March 8, 2017
On Monday March 6, 2017 the Republicans released a bill that would repeal and replace certain provisions of the Affordable Care Act (ACA). The bill has faced harsh criticism from both Democrats and certain Republicans and as currently constructed is unlikely to pass. Nonetheless, it is the first step in the process of repealing or amending the ACA which still appears inevitable under the country’s current leadership. This article provides a brief summary of five items employers should be aware of in the bill.
The Bill Repeals the Employer Mandate as of December 31, 2015
Technically, section 4980H(a) and section 4980H(b) of the Internal Revenue Code will remain the same except for the penalty amounts which will be changed from $2,000 for the section 4980H(a) penalty to $0 and from $3,000 for the section 4980H(b) penalty to $0. Therefore, the employer mandate would lose all of its bite if implemented as the bill is currently structured. The bill retroactively repeals the employer mandate for all years beginning after December 31, 2015. It is interesting that Republicans are retroactively repealing the employer mandate as the CBO projected it would bring in more than $30 billion in 2016.
The Bill Repeals the Individual Mandate as of December 31, 2015
Similar to the employer mandate, the bill repeals the individual mandate retroactively for all tax years beginning after December 31, 2015. While this does not directly impact employers, some employers offered minimum essential coverage at little or no cost to assist their employees in avoiding the individual mandate penalty. Offering insurance for this reason would no longer be necessary and it could put certain employees at risk of becoming ineligible for the new tax credits.
A Change to the Way Eligibility is Determined for Tax Credits
In 2020 the premium tax credits as we have known them under the ACA would cease to exist. However, beginning in 2020 eligible individuals will be able to utilize a refundable tax credit. The tax credit is based on an individual’s age and income. First, an eligible individual is assigned a refundable tax credit based on his/her age. For an individual under age 30, the tax credit is $2,000 and this amount increases to $4,000 for an individual who is age 60 and older. Between these ages the tax credit has a linear increase of $500 for each consecutive 10 year age increment.
The tax credit is phased out by $100 for every $1,000 in income higher than $75,000 for an individual and $150,000 for joint filers. Therefore, the $2,000 tax credit would be completely phased out for any individual who is less than 30 years old and has an income level of $94,000 ($168,000 for joint filers) or more. However, the $4,000 tax credit would be completely phased out for any individual who is 60 or older and has an income level of $113,000 ($188,000 for joint filers) or more.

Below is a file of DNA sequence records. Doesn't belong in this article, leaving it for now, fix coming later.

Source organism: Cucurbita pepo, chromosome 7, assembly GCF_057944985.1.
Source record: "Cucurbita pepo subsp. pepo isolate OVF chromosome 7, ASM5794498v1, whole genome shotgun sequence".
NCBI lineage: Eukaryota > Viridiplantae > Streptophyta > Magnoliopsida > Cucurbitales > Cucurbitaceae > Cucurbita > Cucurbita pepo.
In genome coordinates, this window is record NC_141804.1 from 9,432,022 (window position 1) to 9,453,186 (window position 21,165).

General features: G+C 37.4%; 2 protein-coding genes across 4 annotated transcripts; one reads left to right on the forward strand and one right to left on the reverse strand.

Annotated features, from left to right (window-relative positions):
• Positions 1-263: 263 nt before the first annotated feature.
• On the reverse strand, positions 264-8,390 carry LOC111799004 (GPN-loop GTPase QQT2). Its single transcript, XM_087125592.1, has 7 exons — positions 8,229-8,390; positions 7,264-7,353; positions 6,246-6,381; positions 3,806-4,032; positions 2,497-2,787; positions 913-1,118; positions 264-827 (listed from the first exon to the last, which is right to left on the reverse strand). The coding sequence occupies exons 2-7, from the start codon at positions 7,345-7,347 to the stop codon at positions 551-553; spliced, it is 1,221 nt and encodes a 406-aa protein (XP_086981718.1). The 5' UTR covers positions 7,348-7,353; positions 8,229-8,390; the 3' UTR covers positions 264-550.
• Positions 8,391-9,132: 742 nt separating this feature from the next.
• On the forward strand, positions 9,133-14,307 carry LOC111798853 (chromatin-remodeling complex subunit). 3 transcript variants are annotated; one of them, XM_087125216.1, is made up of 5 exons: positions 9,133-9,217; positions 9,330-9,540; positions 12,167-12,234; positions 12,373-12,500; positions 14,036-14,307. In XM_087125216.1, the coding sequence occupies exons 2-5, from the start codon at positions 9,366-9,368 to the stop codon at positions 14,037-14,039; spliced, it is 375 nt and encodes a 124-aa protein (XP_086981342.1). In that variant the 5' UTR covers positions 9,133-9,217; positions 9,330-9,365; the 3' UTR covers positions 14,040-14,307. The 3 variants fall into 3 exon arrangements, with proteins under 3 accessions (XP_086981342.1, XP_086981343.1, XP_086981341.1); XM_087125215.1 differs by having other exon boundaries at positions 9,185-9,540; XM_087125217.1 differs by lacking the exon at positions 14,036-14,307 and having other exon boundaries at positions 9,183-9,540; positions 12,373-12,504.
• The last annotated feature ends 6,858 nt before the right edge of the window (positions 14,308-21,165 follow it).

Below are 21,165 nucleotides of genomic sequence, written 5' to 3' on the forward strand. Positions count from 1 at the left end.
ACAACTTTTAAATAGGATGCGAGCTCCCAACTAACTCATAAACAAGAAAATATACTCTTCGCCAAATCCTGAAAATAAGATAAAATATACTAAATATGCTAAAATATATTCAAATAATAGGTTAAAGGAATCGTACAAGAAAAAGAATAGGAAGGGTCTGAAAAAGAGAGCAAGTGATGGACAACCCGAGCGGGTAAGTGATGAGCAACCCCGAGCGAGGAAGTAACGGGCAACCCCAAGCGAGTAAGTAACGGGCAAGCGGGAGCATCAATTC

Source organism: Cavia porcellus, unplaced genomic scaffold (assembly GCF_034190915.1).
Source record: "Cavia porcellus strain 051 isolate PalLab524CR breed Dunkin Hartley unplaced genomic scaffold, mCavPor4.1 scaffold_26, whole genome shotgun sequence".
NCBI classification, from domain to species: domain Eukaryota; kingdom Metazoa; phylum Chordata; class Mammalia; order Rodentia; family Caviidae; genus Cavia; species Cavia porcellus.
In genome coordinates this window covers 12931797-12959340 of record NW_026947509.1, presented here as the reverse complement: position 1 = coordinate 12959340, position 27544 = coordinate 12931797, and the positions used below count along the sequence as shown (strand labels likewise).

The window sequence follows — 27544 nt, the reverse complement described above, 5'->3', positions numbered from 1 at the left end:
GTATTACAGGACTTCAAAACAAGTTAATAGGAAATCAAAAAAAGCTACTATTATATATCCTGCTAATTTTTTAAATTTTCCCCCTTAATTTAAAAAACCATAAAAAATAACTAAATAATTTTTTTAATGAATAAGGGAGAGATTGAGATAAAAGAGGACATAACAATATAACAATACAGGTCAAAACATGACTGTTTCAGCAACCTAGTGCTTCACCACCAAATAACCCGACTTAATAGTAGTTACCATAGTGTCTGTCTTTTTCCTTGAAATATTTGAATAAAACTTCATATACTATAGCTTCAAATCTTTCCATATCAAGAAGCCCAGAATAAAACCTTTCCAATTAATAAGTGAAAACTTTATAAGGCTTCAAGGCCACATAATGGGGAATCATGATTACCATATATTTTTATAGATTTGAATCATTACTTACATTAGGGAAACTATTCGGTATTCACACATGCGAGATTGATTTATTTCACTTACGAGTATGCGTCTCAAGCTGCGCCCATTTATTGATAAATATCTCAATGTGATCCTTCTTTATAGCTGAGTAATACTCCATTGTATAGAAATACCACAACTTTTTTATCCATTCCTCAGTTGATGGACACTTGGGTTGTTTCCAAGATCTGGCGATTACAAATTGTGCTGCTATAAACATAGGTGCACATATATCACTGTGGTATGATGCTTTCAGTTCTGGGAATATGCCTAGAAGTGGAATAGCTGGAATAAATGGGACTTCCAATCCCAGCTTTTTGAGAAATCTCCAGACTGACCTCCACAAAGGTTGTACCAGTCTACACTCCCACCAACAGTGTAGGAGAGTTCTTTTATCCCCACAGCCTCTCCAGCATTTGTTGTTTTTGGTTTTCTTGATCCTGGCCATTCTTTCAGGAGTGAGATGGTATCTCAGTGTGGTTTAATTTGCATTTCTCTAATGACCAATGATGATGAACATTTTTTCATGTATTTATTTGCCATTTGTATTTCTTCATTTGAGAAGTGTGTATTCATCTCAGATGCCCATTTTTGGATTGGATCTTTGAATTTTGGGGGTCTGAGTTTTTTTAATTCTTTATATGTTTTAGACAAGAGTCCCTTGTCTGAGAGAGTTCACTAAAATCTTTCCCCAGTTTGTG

Detailed Reporting Will Still Be Required by Employers
One common theme that can be seen throughout the bill is Republican frustration with the ACA’s inability to accurately determine if an individual is eligible for premium tax credits. As discussed under the previous heading, the bill retains some form of the government subsidizing certain individual’s health insurance. And, similar to the ACA, an employer’s offer of coverage could prevent an employee and certain dependents from receiving a tax credit. To achieve the Republican goal of accurately determining who is eligible for the tax credits, a robust employer reporting system will be required.
While the current reporting system is not repealed by the bill, it does include a new reporting section with many of the same requirements. The reason the previous reporting requirement was not repealed is reconciliation rules that Republicans are being forced to use to avoid a Democratic filibuster. Republicans believe creating a new, redundant reporting requirement will make the previous reporting requirements unnecessary which will allow the Secretary of the Treasury to cease enforcing the prior reporting requirements. To be clear, reporting in 2016 and beyond is still required even if the bill becomes a law.
Employers Will Need to Reassess Whether it Makes Sense to Offer Certain Employees Coverage
With no employer mandate and no individual mandate employers will have to reassess whether it makes sense to offer its employees or a certain segment of its employees health coverage. As was the case with the ACA, an offer of coverage if certain conditions are satisfied could prevent an employee from being eligible to receive a tax credit under the bill. It is possible, although not entirely clear at this time, that an employer could have the government subsidize a portion of its workforce’s health coverage. If an employer elects to only offer a certain segment of its population health insurance, it must be sure it is compliant with the nondiscrimination rules. These factors along with the talent and retention scope of the analysis will need to be rethought should the bill become a law.
As the Republican leadership has stated, the proposed bill is a starting point for the changes that are inevitably coming to the ACA. Employers should pay attention to this process as any changes to the ACA will impact the healthcare decisions it makes in the future. We will continue to monitor the situation and update employers on the progress of this bill and any others associated with the ACA.
About the author – Ryan Moulder serves as General Counsel at Accord Systems, LLC and is a Partner at Health Care Attorney's P.C. Ryan received his LL.M. from Georgetown University Law Center and his J.D. from Saint Louis University School of Law. He has distinguished himself as a leader in the Affordable Care Act arena and has written and spoken on a variety of ACA topics as it relates to compliance for companies.
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